According to Garba (2017), plagiarism is an immoral act and a felony that one cannot escape from as this has damaged the reputations of numerous academics since ancient times. He further stated that generally plagiarism occurs as a result of ignorance, lack of skills, and academic pressure of publish or perish syndrome. Similarly, Orim et al. (2013) highlighted that most plagiarism cases occurred as a result of the lack of awareness and proper skills. The most common forms of plagiarism are copying information and using it as part of ones’ assignment or essay, without acknowledging the original source of information. Usually this source of information could be from a book, an article, a website or any other electronic or non – electronic material whose author is not personally known to the student.

In literature, existing studies have suggested ways that can be used to overcome plagiarism in the field of academics which include the use of high-tech defenses like blocking, filtering and rating systems. However, this study focuses on the use of Turn-It-In software in checking plagiarism. Turn-It-In is a web-based software that is used for plagiarism detection and is meant to aid students and instructors in their joint effort to promote originality in student papers (Batane, 2010). Additionally, Turn-It-In is a web-based text-matching tool that compares students’ written assignments with a database of pre-existing sources, including over 62 billion web pages, over 734 million student papers, and over 165 million journal articles, periodicals and books (Turn-It- In, 2018) . In demonstration, students submit an electronic form of their work through the software, which checks submissions for textual match with material in its database and creates an Originality Report which can be viewed, but one cannot view the reports of others (Garba, 2017). This helps in encouraging proper citing of other people‘s written material.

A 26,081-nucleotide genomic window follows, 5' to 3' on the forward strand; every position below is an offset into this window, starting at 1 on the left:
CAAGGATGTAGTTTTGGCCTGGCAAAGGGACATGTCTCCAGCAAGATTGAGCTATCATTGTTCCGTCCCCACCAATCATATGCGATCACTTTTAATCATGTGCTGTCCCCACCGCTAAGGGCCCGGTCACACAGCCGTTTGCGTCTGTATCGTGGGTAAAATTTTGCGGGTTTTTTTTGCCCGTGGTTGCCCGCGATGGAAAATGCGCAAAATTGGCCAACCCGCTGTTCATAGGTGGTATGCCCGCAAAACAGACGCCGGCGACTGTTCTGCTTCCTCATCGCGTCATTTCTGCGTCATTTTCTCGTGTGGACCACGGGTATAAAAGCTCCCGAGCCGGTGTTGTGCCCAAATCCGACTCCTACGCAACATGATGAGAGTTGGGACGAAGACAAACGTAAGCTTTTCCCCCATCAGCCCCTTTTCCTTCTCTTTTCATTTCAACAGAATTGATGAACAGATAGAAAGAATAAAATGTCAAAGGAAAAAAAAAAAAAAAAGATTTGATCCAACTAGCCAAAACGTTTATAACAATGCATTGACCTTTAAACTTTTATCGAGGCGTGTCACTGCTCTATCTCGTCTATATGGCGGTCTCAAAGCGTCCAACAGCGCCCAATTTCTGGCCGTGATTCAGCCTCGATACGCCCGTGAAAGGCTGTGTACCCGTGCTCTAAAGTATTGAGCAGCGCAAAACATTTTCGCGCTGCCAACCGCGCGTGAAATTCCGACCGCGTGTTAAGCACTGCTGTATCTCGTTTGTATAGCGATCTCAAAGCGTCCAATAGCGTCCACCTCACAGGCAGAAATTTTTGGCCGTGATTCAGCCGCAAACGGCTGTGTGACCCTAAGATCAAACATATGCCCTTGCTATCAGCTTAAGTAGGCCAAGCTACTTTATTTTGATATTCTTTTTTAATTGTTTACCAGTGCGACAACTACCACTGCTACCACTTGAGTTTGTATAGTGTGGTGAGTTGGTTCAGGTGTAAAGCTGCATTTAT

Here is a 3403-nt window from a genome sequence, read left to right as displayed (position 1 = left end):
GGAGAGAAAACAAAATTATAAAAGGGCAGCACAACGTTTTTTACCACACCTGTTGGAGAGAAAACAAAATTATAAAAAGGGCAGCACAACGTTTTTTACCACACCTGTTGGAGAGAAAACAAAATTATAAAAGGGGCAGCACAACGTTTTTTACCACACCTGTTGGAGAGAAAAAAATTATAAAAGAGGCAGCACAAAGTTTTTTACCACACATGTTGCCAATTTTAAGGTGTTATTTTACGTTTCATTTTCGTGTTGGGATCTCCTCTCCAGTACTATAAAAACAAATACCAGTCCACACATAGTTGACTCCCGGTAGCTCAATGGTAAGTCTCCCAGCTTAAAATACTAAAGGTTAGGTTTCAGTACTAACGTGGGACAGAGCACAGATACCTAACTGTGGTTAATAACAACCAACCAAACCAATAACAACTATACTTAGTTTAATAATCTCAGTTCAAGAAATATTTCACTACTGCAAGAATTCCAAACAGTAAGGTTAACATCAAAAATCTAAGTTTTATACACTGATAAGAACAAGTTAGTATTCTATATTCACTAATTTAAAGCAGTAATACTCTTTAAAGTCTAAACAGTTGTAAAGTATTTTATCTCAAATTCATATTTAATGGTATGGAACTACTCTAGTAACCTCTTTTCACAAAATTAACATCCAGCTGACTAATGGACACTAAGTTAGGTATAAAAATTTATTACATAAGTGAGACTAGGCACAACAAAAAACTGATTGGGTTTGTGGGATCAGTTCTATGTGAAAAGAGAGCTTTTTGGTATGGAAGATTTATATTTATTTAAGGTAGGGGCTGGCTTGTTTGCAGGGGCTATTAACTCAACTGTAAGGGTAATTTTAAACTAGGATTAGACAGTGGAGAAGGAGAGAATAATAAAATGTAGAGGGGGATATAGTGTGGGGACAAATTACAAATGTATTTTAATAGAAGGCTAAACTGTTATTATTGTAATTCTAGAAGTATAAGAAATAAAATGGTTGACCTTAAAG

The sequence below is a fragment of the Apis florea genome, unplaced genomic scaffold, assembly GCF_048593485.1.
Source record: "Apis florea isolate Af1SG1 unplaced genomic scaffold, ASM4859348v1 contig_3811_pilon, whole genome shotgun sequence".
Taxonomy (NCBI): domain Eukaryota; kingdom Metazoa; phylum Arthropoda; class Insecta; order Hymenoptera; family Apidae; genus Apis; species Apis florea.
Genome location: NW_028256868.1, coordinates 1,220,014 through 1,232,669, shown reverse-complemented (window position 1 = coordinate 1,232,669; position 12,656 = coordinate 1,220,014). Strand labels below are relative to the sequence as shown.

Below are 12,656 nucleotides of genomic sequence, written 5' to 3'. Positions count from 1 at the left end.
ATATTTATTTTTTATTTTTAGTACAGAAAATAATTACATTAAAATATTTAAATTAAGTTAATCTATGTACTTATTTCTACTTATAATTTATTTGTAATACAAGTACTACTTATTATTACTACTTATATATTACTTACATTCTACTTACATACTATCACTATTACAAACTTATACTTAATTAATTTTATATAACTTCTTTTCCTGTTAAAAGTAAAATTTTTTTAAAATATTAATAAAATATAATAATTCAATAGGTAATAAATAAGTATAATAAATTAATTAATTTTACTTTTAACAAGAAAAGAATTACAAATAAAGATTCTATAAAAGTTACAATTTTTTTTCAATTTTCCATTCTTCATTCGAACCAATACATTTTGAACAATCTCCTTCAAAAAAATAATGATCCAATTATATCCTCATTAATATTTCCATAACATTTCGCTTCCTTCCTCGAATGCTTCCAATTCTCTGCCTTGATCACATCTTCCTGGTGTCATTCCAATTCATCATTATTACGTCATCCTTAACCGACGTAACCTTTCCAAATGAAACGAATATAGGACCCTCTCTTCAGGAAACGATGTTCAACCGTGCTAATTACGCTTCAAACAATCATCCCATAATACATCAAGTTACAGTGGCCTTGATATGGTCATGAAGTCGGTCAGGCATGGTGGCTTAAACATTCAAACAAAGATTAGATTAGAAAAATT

On the other hand, Thompsett and Ahluwalia (2010) observe that, the use of Turn-It-In is not easy and not useful as a learning tool. Their research demonstrates that the majority of students would like an alternative means of plagiarism detection. Sutherland-Smith (2010) also stressed that, merely identifying plagiarism does not help students to understand how to avoid plagiarizing in the future since, in the majority of cases, plagiarism is unintentional and is due to students’ inadequately developed writing skills.

In addition, regarding the discrepancy between students’ and the university’s perceptions of what constitutes academic misconduct, Meadows and Randers (2012) suggest that students need more than just plagiarism detection. This is because the introduction of information and communication technology (ICT) in an organization does not mean it will be used as intended, as users may reject it, misuse it, sabotage it or work around it (Holden & Karsh, 2010). They further stated that, one of the significant factors in the planned introduction of information technology (IT) is the attitude of the individual that will be required to use it. Thus, an individual’s acceptance of ICT is a crucial factor in determining the success or failure of an ICT system (Turn-It-In software inclusive). Hence, in addition to identifying plagiarism, assessing the awareness and perception level of academics, including students in relation to the use of Turn-It- In software is also paramount (Garba, 2017).

            Statement of the problem

The practice of plagiarism has been rife in academic institutions all over the world. There is also a consensus among academics that the advancement of technology has increased what is in the public domain and made it easier to access and plagiarise. To address this issue, higher education traditionally used a rule compliance approach, which focuses on deterring, policing, and enforcing academic integrity rules (Gallant, 2008). In keeping with this strategy, text matching

software such as Turn-It-In has gained widespread use as an effective tool for deterring and catching plagiarism. Interestingly, numerous studies have been conducted on the incidence of plagiarism and the use of Turn-It-In software to detect plagiarism in tertiary institutions (Batane, 2010; Chew, Ding, & Rowell, 2015; Chuda, Navrat, Kovacova, & Humay, 2012; Onuoha & Ikonne, 2013; Orim et al., 2013; Ramzan, Munir, Siddique, & Asif, 2012). However, majority of these studies were conducted from the perspective of the developed nations.